This is not just; this is not right.

The Moderator of the United Church of Canada has characterized a decision of the federal government to eliminate part-time chaplaincy positions in Canada’s prisons as, “ This is not just; this is not right.

The commentary by Jim Taylor (below) provides some very helpful contextual information.


By Jim Taylor

About a century ago, Henry Ford told customers wanting to buy his Model T, “You can have any colour you want so long as it is black.”
This month, federal public safety minister Vic Toews told the inmates of Canada’s prisons, “You can have any religion you want so long as it’s Christianity.”
In both cases, I paraphrase slightly. But in both cases, the intent is clear – my way, or no way.
Toews put an impartial spin on his announcement. The federal government, he said, “is not in the business of picking and choosing which religions will be given preferential status….”
Except that he did give one religion preferential status. His own.
Earlier this month, Toews terminated 49 part-time prison chaplains, of whom 18 are non-Christian. The prison system still has 71 full-time chaplains to provide religious services – rites, rituals, sacraments, counselling, and pastoral care – for the nation’s 35,000 prisoners.
This firing reduces the current $6.4 million chaplaincy budget by $1.3 million.
Some news reports claimed that all 71 remaining chaplains are Christian; others that they include one imam; still others that two are non-Christian, of unspecified faiths.

But only 57 per cent of Canada’s inmates identify themselves as Christian.
Granted, not all of the remaining 43 per cent will want to see a chaplain. But what happens to the Jew, Muslim, Baha’i, Sikh, Shinto, Buddhist, Hindu, Jain, Parsee, or First Nations prisoner who undergoes a crisis of conscience while incarcerated?
They, apparently, deserve only the services offered by 2,000 volunteer chaplains.
Rabbi Howard Voss-Altman wrote in the Calgary Herald about an acquaintance, the only Jew in an Alberta penitentiary: “In Toews’ world, this young man has been sentenced…to solitude and isolation in his own faith. He won’t be visited by a Jewish chaplain, nor will any other religious minority be visited by a chaplain of their own faith.”
Yes, this young Jew will be visited by the Christian chaplain. Yes, that Christian chaplain will offer every kind of support within his or her power. But, as Voss-Altman noted, “Christian theology — especially its teachings about sin and forgiveness — are vastly different from Jewish beliefs, and would ring false to a Jewish inmate.”
Chaplaincy training teaches chaplains not to impose their own beliefs on those they serve. But they cannot entirely eliminate their own beliefs. As moral philosopher George Santayana mused, long ago, “An attempt to speak without speaking any particular language is not more hopeless than the attempt to have a religion that shall be no religion in particular.”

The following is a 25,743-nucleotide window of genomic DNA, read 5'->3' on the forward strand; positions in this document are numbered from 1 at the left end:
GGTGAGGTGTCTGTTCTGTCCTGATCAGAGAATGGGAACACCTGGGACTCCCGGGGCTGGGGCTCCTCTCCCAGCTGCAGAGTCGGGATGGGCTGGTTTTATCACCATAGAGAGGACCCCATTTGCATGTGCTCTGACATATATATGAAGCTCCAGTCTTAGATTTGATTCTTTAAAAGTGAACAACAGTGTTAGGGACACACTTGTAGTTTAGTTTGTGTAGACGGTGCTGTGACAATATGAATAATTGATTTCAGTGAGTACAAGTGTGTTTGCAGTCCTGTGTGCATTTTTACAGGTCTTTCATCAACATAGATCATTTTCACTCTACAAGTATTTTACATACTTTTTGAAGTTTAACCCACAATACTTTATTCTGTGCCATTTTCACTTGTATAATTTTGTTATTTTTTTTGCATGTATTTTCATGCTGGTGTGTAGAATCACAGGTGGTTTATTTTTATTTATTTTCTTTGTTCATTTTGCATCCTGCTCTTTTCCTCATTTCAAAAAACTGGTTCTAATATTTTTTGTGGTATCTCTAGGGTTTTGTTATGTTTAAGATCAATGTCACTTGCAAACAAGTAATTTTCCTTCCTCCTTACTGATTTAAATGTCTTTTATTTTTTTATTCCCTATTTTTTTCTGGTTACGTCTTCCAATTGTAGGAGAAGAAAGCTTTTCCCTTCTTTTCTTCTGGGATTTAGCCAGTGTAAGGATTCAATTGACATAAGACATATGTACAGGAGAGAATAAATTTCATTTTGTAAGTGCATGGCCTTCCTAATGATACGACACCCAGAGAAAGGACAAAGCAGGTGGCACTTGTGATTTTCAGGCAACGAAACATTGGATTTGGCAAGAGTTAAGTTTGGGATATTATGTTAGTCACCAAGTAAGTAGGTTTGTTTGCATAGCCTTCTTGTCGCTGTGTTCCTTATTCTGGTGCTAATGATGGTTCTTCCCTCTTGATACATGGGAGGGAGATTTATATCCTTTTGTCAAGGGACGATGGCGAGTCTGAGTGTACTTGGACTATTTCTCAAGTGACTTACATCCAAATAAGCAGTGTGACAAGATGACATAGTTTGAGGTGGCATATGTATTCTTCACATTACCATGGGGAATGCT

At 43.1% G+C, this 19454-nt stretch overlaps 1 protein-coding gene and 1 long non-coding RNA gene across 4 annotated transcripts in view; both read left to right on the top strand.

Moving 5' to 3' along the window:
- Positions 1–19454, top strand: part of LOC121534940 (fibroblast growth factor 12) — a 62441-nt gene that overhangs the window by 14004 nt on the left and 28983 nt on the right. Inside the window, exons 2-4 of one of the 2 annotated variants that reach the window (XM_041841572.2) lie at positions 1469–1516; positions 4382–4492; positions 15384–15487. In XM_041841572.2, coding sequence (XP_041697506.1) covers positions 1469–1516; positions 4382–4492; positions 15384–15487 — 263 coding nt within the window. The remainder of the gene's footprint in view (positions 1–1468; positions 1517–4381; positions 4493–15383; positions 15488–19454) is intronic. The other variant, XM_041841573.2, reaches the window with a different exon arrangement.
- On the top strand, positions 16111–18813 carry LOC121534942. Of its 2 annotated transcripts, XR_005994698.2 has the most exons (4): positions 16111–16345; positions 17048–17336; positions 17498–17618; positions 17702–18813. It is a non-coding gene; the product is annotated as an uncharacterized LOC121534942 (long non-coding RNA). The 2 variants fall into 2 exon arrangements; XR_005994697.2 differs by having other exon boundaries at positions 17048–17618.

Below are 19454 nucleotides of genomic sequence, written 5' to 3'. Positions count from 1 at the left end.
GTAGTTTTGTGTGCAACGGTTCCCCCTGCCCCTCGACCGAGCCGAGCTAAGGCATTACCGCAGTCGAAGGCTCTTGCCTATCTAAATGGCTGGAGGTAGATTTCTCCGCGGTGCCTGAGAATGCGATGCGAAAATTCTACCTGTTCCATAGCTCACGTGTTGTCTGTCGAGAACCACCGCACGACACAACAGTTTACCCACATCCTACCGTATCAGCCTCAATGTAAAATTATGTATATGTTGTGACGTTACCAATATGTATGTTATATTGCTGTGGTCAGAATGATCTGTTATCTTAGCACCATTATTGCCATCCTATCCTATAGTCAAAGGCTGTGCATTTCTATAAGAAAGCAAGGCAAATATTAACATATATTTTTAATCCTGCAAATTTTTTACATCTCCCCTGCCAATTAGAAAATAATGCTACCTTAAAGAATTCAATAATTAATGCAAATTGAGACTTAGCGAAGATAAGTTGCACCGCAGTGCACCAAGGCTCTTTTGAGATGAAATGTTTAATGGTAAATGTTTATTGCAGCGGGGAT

Nor can inmates casually set aside their own expectations. Will a Roman Catholic willingly accept Mass, say, from a Protestant woman, whose very presence repudiates centuries of Catholic teaching?

John Stackhouse, editor-in-chief of the Globe and Mail (not to be confused with John G. Stackhouse Jr., the evangelical academic and writer), asked Toews if “the chaplains’ own religious commitments are such that it poses no crisis of conscience for them to offer spiritual advice and religious teaching to anyone of any metaphysical and ethical convictions whatsoever, even those whose core values are contradictory in one or more respects to the core values of the chaplain?”
Can an evangelical Christian chaplain committed to Christ as Saviour truly enter the pantheistic space of a Wiccan, the polytheistic space of a Hindu?
All religions carry baggage with them. They have a narrative, a story, a theme.
So I can appreciate Buddhism’s teaching on ridding oneself of desires. I can support Baha’I’s egalitarianism. I can admire Jainism’s respect for every living creature. But I cannot simply abandon the Christian narrative I have lived a lifetime with, to sink myself into a radically different narrative.
I doubt if an inmate, raised in one of those “other religions,” would find it much easier to accept guidance from a chaplain whose understanding of the inmate’s roots is merely pasted on.

Toews’ policy contravenes the Canadian Bill Of Rights, enshrined in the Canadian Constitution. The Bill states, “It is hereby recognized and declared that in Canada there have existed and shall continue to exist without discrimination …freedom of religion….”
As long as you’re not in prison, that is.
Stackhouse cites the biblical Golden Rule: “Do to others what you would have them to do to you.”
He suggests, “Until the Mennonite Mr. Toews and the…evangelical Mr. Harper are ready themselves to receive spiritual counsel and religious teaching from, say, an imam or rabbi or shaman or guru, perhaps they might reconsider this policy.”
Stackhouse doesn’t soft-pedal his scorn. He calls the new policy “stupid, offensive, retrograde, and truly bizarre.”
I don’t question the integrity or compassion of those full-time prison chaplains. They won’t use their privileged access to pressure inmates to convert to Christianity – that’s not the Canadian way of doing things.
But if one’s religious roots are pink or green, should one be forced to accept nothing but black?
Copyright © 2012 by Jim Taylor. Non-profit use in congregations and study groups encouraged; all other rights reserved.
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The text of the Moderator’s letter to Minister Toews can be found at:

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